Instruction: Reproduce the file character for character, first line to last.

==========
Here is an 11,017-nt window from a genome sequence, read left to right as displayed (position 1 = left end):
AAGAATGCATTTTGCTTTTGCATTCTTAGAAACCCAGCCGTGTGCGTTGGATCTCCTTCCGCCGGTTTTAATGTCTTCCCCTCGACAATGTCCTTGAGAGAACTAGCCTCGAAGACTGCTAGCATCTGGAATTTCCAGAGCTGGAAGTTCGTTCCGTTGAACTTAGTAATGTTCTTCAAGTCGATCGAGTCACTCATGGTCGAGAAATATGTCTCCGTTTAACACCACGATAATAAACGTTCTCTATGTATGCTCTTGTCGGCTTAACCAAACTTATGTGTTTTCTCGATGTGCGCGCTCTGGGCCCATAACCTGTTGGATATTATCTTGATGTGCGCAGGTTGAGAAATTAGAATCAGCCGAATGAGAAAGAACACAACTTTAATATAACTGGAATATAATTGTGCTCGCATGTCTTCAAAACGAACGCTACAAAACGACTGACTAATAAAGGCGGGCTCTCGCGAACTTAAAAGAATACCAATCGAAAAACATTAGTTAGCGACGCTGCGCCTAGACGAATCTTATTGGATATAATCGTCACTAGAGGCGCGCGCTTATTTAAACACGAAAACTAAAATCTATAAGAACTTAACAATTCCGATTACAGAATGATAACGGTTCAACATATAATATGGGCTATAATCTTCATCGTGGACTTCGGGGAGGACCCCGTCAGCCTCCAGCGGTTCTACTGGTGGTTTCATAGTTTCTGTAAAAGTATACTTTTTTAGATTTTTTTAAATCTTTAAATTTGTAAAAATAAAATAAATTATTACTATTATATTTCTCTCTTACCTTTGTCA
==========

Here is an 11,017-nt window from a genome sequence, read left to right as displayed (position 1 = left end):
AAGAATGCATTTTGCTTTTGCATTCTTAGAAACCCAGCCGTGTGCGTTGGATCTCCTTCCGCCGGTTTTAATGTCTTCCCCTCGACAATGTCCTTGAGAGAACTAGCCTCGAAGACTGCTAGCATCTGGAATTTCCAGAGCTGGAAGTTCGTTCCGTTGAACTTAGTAATGTTCTTCAAGTCGATCGAGTCACTCATGGTCGAGAAATATGTCTCCGTTTAACACCACGATAATAAACGTTCTCTATGTATGCTCTTGTCGGCTTAACCAAACTTATGTGTTTTCTCGATGTGCGCGCTCTGGGCCCATAACCTGTTGGATATTATCTTGATGTGCGCAGGTTGAGAAATTAGAATCAGCCGAATGAGAAAGAACACAACTTTAATATAACTGGAATATAATTGTGCTCGCATGTCTTCAAAACGAACGCTACAAAACGACTGACTAATAAAGGCGGGCTCTCGCGAACTTAAAAGAATACCAATCGAAAAACATTAGTTAGCGACGCTGCGCCTAGACGAATCTTATTGGATATAATCGTCACTAGAGGCGCGCGCTTATTTAAACACGAAAACTAAAATCTATAAGAACTTAACAATTCCGATTACAGAATGATAACGGTTCAACATATAATATGGGCTATAATCTTCATCGTGGACTTCGGGGAGGACCCCGTCAGCCTCCAGCGGTTCTACTGGTGGTTTCATAGTTTCTGTAAAAGTATACTTTTTTAGATTTTTTTAAATCTTTAAATTTGTAAAAATAAAATAAATTATTACTATTATATTTCTCTCTTACCTTTGTCA